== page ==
20. Spontaneous conception in 40-year-old infertile woman with polycystic ovaries after complete reversal of endometrial intraepithelial neoplasia: A case report with review of literature

    PubMed Central

    Verma, Swati; Jindal, Umesh N.

    2016-01-01

    We report a case of polycystic ovary syndrome and prolonged infertility in which endometrial intraepithelial neoplasia was reversed with high dose progesterone therapy. Spontaneous conception after failure of assisted reproductive techniques highlights the role of endometrial receptivity. PMID:28216918

  1. Can Myelodysplastic Syndromes Be Prevented?

    MedlinePlus

    ... Myelodysplastic Syndromes Causes, Risk Factors, and Prevention Can Myelodysplastic Syndromes Be Prevented? Since smoking is linked to the ... Syndromes? Can Myelodysplastic Syndromes Be Prevented? More In Myelodysplastic Syndromes About Myelodysplastic Syndromes Causes, Risk Factors, and Prevention ...

  2. Nevoid basal cell carcinoma syndrome

    MedlinePlus

    NBCC syndrome; Gorlin-Goltz syndrome; Basal cell nevus syndrome; BCNS; Basal cell cancer - nevoid basal cell carcinoma syndrome ... Nevoid basal cell carcinoma nevus syndrome is a rare genetic condition. The gene linked to the syndrome is known as PTCH (" ...

  3. Pfeiffer syndrome.

    PubMed

    Vogels, Annick; Fryns, Jean-Pierre

    2006-06-01

    Pfeiffer syndrome is a rare autosomal dominantly inherited disorder that associates craniosynostosis, broad and deviated thumbs and big toes, and partial syndactyly on hands and feet. Hydrocephaly may be found occasionally, along with severe ocular proptosis, ankylosed elbows, abnormal viscera, and slow development. Based on the severity of the phenotype, Pfeiffer syndrome is divided into three clinical subtypes. Type 1 "classic" Pfeiffer syndrome involves individuals with mild manifestations including brachycephaly, midface hypoplasia and finger and toe abnormalities; it is associated with normal intelligence and generally good outcome. Type 2 consists of cloverleaf skull, extreme proptosis, finger and toe abnormalities, elbow ankylosis or synostosis, developmental delay and neurological complications. Type 3 is similar to type 2 but without a cloverleaf skull. Clinical overlap between the three types may occur. Pfeiffer syndrome affects about 1 in 100,000 individuals. The disorder can be caused by mutations in the fibroblast growth factor receptor genes FGFR-1 or FGFR-2. Pfeiffer syndrome can be diagnosed prenatally by sonography showing craniosynostosis, hypertelorism with proptosis, and broad thumb, or molecularly if it concerns a recurrence and the causative mutation was found. Molecular genetic testing is important to confirm the diagnosis. Management includes multiple-staged surgery of craniosynostosis. Midfacial surgery is performed to reduce the exophthalmos and the midfacial hypoplasia.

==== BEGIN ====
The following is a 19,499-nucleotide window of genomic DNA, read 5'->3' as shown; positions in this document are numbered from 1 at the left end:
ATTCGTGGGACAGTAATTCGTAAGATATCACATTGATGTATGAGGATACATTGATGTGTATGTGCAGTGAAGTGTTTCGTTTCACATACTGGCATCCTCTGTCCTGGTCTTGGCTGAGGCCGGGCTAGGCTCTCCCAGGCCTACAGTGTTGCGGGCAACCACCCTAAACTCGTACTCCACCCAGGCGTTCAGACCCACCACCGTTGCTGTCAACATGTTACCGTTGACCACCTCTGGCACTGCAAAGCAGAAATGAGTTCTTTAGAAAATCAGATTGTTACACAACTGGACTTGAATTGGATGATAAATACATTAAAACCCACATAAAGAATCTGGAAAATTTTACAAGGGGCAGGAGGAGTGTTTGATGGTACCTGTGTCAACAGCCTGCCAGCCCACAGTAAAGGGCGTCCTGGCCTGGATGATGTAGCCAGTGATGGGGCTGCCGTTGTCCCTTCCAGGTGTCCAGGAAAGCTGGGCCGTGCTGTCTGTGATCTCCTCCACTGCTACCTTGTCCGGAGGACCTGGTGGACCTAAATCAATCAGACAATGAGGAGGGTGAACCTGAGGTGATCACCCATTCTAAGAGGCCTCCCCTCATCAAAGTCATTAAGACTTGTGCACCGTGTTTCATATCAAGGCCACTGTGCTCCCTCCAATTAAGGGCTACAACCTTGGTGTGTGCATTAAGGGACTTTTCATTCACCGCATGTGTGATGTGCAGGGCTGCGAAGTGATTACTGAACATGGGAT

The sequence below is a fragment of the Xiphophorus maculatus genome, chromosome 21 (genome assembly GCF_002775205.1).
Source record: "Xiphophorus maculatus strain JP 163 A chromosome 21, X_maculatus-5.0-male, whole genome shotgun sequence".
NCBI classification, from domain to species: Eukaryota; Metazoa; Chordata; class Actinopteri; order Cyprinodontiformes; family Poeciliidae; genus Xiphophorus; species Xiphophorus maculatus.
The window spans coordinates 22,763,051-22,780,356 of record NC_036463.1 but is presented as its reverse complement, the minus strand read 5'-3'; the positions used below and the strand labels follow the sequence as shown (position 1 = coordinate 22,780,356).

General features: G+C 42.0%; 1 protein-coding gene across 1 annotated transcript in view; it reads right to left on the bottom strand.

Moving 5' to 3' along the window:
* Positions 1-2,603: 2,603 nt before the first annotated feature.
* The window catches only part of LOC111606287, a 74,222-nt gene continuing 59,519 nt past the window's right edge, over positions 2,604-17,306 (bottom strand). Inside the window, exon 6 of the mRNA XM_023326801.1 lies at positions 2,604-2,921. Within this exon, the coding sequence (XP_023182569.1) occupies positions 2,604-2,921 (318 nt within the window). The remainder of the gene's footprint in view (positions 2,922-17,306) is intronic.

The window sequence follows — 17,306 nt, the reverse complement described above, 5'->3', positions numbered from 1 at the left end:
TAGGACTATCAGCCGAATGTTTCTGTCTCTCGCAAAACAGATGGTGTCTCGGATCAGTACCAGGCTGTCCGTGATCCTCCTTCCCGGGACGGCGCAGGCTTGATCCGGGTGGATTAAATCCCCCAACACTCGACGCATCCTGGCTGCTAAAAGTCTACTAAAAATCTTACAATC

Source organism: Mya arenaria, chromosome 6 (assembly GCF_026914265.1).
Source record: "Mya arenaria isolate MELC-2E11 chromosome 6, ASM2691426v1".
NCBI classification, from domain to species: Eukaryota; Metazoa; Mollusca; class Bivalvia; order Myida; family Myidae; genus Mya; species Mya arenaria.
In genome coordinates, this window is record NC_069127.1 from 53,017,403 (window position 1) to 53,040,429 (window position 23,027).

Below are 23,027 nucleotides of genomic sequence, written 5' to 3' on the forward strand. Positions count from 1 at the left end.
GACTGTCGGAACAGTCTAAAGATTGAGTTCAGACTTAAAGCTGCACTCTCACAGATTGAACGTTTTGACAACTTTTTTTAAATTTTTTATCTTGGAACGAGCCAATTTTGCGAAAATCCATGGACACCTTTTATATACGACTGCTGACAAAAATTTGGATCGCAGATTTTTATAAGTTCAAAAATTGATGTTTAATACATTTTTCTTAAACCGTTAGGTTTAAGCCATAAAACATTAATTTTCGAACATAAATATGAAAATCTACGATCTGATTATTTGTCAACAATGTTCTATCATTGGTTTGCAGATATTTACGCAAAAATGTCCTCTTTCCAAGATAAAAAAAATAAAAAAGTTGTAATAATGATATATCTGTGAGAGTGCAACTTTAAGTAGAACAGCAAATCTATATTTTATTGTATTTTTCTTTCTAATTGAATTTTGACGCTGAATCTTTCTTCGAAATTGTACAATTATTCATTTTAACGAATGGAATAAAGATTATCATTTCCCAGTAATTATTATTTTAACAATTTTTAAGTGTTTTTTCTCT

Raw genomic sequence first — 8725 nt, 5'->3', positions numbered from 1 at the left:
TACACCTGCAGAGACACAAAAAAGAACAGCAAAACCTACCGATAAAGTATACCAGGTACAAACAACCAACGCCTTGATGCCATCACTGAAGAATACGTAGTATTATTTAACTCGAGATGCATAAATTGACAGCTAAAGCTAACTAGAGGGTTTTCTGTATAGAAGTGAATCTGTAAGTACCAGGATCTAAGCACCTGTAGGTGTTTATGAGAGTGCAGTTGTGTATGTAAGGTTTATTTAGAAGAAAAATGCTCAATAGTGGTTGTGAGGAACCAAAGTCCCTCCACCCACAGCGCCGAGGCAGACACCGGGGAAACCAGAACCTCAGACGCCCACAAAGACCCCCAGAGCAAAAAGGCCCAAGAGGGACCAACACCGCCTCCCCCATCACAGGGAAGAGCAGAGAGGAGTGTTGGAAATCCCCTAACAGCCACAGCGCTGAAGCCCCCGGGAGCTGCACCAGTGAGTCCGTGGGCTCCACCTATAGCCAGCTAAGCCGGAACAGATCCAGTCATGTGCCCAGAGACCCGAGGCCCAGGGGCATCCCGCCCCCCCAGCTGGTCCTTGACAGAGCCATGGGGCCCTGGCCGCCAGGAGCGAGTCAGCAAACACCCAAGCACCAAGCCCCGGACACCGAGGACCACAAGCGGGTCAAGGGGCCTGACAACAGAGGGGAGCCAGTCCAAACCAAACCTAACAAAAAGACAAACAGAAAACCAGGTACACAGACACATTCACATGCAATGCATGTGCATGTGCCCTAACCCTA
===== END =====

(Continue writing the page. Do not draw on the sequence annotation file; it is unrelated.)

4. Preexcitation Syndromes.

    PubMed

    Bhatia, Atul; Sra, Jasbir; Akhtar, Masood

    2016-03-01

    The classic electrocardiogram in Wolff-Parkinson-White (WPW) syndrome is characterized by a short PR interval and prolonged QRS duration in the presence of sinus rhythm with initial slurring. The clinical syndrome associated with above electrocardiogram finding and the history of paroxysmal supraventricular tachycardia is referred to as Wolff-Parkinson-White syndrome. Various eponyms describing accessory or anomalous conduction pathways in addition to the normal pathway are collectively referred to as preexcitation syndromes. The latter form and associated eponyms are frequently used in literature despite controversy and disagreements over their actual anatomical existence and electrophysiological significance. This communication highlights inherent deficiencies in the knowledge that has existed since the use of such eponyms began. With the advent of curative ablation, initially surgical, and then catheter based, the knowledge gaps have been mostly filled with better delineation of the anatomic and electrophysiological properties of anomalous atrioventricular pathways. It seems reasonable, therefore, to revisit the clinical and electrophysiologic role of preexcitation syndromes in current practice.

  5. Sheehan's syndrome.

    PubMed

    Keleştimur, Fahrettin

    2003-01-01